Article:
Histamine Research ELISA Kit

  • Created on the 3 March, 2017.


Histamine research ELISA kit is intended for measuring for in vitro quantitative levels of histamine (beta-imidazolethylamine) in EDTA-plasma and many other biological sample types. This assay has a minimum detection level of 0.2 ng/ml.


Histamine (also referred to as beta-imidazolethylamine) is usually classified as an amine molecule because of its ammonia structure and it mainly stored in the form of granules within the tissues of mast cells. It can also be stored in blood cells which are called basophils that are found to be harbouring histamine-containing granules. Histamine is formed via the removal of a carboxyl group from the histidine molecule and it is found to be present in almost every tissue in the body.

At present there are four receptors that have been identified which are called H1, H2, H3 and H4. Histamine needs to bind to its receptors in order to carry out its specific function and these receptor can be found on the cell surface. It has been linked to number of different functions which include increasing permeability, helping with contraction of smooth muscles, stimulating gastric acid secretion within the stomach, lowering blood pressure and increasing the heart rate. Histamine activity can be inhibited by the use of anti-histamines, these are able to prevent histamines from binding to their receptors and this has be particularly useful in treating allergies and healing peptic ulcers.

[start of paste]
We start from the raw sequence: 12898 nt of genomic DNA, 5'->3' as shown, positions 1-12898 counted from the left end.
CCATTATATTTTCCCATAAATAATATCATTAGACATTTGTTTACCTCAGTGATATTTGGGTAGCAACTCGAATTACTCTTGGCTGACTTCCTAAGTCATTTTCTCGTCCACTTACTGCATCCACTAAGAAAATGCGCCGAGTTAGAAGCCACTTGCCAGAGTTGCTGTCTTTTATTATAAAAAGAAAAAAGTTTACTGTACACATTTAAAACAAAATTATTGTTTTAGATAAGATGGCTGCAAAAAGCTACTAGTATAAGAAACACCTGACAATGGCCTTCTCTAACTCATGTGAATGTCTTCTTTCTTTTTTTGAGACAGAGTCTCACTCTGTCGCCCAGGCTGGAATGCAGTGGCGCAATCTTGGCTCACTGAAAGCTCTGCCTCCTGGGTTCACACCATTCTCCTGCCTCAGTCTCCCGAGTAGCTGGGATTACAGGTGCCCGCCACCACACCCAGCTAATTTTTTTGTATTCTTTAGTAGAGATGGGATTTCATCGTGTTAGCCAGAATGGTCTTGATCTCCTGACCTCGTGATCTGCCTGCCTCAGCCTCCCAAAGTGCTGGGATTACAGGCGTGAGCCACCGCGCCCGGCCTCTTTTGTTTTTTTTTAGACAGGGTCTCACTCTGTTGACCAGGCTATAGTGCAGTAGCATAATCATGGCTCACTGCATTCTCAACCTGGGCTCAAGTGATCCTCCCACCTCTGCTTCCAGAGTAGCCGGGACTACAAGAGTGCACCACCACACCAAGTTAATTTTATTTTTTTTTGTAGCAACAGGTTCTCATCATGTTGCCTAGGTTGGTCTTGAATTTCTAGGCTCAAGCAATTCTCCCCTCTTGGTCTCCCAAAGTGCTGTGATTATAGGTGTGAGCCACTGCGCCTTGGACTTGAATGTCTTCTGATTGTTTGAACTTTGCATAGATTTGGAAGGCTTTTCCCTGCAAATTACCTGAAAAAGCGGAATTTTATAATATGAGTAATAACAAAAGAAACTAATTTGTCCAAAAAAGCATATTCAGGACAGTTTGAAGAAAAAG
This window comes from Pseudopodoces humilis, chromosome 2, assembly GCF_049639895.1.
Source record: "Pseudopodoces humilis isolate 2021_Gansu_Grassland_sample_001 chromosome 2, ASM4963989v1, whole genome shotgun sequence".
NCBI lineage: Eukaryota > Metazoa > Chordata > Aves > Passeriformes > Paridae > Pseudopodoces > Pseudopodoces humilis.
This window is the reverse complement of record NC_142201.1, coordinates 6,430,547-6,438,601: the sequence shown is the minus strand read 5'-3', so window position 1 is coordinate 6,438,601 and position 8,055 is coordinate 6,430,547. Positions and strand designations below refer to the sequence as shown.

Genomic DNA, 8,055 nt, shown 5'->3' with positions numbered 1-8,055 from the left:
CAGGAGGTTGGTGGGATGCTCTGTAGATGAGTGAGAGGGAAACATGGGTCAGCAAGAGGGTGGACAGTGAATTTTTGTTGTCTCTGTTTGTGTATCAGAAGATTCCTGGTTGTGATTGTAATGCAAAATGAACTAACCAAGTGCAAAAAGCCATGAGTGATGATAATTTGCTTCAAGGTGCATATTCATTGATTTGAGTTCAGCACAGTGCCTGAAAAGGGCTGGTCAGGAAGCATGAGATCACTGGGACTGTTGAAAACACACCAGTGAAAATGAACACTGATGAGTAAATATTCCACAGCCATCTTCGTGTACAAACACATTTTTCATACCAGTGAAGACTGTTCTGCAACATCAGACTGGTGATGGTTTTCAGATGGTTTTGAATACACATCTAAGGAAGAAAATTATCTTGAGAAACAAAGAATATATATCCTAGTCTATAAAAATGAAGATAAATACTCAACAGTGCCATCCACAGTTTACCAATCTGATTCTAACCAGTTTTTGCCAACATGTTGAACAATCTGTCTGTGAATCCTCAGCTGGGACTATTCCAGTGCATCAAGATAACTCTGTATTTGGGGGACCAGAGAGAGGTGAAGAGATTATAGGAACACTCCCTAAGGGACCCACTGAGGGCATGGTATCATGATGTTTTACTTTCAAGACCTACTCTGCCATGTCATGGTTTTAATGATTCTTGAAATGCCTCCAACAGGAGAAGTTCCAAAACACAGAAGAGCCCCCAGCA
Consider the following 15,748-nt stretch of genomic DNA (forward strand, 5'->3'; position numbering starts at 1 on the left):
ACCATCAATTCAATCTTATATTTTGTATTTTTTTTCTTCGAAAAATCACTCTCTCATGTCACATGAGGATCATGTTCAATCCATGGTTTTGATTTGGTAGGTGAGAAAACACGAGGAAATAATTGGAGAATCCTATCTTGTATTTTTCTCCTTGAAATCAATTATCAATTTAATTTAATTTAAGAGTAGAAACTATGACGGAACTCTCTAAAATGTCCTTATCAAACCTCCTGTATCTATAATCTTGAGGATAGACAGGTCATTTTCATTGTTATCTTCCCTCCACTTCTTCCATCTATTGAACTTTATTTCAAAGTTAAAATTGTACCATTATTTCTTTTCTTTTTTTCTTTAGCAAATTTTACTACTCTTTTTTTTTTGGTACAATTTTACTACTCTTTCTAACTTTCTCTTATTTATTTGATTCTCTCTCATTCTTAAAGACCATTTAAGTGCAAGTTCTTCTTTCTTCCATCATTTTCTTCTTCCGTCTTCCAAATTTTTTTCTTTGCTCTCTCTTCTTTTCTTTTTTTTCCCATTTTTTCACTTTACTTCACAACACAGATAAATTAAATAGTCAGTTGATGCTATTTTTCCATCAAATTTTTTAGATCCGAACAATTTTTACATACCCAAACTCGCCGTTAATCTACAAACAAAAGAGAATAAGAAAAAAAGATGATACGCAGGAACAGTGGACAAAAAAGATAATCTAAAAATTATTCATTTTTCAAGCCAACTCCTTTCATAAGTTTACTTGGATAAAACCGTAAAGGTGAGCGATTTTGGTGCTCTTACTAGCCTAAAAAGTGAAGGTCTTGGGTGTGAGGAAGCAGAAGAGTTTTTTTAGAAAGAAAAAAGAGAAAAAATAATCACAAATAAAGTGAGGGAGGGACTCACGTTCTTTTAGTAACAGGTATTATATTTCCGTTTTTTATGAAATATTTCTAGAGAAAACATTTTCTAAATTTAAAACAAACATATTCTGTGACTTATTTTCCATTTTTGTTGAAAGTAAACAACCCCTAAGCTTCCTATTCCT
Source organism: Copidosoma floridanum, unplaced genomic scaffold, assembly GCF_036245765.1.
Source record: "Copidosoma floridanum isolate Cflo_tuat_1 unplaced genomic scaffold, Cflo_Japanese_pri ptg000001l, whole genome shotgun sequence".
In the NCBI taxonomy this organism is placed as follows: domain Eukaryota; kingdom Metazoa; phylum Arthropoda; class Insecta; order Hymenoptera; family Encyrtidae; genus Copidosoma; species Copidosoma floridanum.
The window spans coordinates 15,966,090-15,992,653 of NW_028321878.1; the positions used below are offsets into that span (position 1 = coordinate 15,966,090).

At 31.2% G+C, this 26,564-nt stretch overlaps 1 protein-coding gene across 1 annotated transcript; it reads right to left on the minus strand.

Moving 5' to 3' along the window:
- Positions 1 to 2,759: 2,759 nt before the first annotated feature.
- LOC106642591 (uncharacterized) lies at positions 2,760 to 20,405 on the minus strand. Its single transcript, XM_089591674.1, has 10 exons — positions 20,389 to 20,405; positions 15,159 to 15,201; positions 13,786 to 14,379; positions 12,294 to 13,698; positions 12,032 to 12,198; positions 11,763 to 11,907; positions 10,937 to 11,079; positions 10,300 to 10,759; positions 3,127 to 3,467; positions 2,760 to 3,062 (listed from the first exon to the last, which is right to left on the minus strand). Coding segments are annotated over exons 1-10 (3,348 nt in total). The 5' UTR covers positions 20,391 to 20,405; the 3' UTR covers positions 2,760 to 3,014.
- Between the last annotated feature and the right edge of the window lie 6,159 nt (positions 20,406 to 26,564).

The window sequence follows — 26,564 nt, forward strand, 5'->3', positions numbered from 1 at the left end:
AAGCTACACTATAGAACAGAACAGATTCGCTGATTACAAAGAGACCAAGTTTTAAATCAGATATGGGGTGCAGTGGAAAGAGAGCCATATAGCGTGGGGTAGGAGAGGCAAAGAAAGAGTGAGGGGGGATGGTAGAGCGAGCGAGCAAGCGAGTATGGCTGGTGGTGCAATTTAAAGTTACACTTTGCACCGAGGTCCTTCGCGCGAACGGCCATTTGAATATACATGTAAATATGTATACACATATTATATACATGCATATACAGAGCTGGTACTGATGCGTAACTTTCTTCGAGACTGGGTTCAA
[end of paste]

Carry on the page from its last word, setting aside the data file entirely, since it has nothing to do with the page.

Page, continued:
Histamine research ELISA kit is based on a competitive procedure and during the sample preparation histamine is quantitatively acylated, it is designed so that it can be used with many different animal species and biological fluids.


The minimum sensitivity limit of histamine (beta-imidazolethylamine) using current human histamine research ELISA kit was approximately 0.2 ng/ml. The dynamic range for this assay is 0.5 – 50 ng/ml.


  1. New molecular targets for treatment of peptic ulcer disease. Drugs. (2003) 63 (17): 1785-97. Review. Lehmann F., et al.
  2. Pharmacological properties of histamine receptor subtypes. Cell Mol Biol (Noisy-le-grand). (1994) 40 (3): 275-81. Review. Arrang J.M.
  3. Mast cells as novel mediators of reproductive processes. Front Immunol. (2013) 4: 29. Woidacki K., et al.
  4. Species-dependent activities of G-protein-coupled receptor ligands: lessons from histamine receptor orthologs. Trends Pharmacol Sci. (2013) 34 (1): 13-32. Review. Strasser A., et al.
  5. Histamine as an adjunct to immunotherapy. Semin Oncol. (2002) 29 (3 Suppl 7): 31-4. Review. Naredi P.


  • Full Name: Histamine Research ELISA Kit
  • Reactivity: Any Species
  • Sample Type: EDTA-Plasma, Other Biological Samples
  • Sensitivity: 0.2 ng/ml




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